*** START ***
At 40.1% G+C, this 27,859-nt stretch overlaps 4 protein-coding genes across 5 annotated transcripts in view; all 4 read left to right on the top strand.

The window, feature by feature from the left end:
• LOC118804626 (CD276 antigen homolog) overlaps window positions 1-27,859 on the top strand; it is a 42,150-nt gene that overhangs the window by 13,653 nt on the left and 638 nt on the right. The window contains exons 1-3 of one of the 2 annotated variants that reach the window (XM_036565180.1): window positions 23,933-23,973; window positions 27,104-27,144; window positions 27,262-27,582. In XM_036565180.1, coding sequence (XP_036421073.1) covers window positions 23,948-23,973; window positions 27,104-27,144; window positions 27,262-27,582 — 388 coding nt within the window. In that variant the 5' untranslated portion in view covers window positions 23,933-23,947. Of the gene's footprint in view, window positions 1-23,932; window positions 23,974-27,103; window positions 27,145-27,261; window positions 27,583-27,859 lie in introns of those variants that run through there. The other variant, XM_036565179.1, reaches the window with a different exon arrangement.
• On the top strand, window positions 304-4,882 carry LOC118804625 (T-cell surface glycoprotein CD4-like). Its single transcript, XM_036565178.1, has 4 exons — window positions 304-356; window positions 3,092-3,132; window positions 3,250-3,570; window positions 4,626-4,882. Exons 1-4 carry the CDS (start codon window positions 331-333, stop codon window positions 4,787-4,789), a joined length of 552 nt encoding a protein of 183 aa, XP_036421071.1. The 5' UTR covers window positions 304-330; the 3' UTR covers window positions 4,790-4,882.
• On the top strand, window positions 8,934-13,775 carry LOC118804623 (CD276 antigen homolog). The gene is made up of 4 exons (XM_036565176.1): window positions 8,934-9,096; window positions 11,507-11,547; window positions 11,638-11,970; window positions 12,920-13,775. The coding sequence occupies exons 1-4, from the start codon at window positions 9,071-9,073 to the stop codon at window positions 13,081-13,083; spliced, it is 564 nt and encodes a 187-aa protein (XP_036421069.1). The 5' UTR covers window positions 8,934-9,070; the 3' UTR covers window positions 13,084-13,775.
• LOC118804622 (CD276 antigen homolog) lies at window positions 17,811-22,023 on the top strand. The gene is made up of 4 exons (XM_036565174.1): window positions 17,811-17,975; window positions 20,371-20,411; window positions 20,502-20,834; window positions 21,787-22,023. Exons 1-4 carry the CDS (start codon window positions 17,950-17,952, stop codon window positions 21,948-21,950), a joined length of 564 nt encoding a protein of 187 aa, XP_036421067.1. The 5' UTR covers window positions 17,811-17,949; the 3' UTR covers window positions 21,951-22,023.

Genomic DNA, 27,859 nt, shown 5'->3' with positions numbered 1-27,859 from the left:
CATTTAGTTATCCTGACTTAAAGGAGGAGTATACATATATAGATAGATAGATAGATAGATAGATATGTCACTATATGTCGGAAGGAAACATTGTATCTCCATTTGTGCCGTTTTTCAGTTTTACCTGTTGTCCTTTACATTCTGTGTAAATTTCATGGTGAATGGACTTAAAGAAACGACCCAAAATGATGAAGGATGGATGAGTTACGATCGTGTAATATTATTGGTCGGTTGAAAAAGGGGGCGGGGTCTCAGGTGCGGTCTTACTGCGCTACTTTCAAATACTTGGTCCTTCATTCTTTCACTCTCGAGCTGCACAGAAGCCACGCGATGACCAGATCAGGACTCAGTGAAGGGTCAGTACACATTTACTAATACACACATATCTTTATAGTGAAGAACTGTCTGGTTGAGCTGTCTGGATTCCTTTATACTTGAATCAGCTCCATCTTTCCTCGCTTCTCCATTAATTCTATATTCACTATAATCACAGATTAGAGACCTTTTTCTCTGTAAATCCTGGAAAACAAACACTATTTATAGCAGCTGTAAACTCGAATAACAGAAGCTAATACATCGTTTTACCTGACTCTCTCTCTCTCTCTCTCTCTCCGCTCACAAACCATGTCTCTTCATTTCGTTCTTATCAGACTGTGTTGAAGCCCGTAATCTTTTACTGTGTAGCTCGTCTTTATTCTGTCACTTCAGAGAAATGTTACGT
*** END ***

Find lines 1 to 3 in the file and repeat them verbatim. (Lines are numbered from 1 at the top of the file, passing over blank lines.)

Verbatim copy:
At 40.1% G+C, this 27,859-nt stretch overlaps 4 protein-coding genes across 5 annotated transcripts in view; all 4 read left to right on the top strand.

The window, feature by feature from the left end:
• LOC118804626 (CD276 antigen homolog) overlaps window positions 1-27,859 on the top strand; it is a 42,150-nt gene that overhangs the window by 13,653 nt on the left and 638 nt on the right. The window contains exons 1-3 of one of the 2 annotated variants that reach the window (XM_036565180.1): window positions 23,933-23,973; window positions 27,104-27,144; window positions 27,262-27,582. In XM_036565180.1, coding sequence (XP_036421073.1) covers window positions 23,948-23,973; window positions 27,104-27,144; window positions 27,262-27,582 — 388 coding nt within the window. In that variant the 5' untranslated portion in view covers window positions 23,933-23,947. Of the gene's footprint in view, window positions 1-23,932; window positions 23,974-27,103; window positions 27,145-27,261; window positions 27,583-27,859 lie in introns of those variants that run through there. The other variant, XM_036565179.1, reaches the window with a different exon arrangement.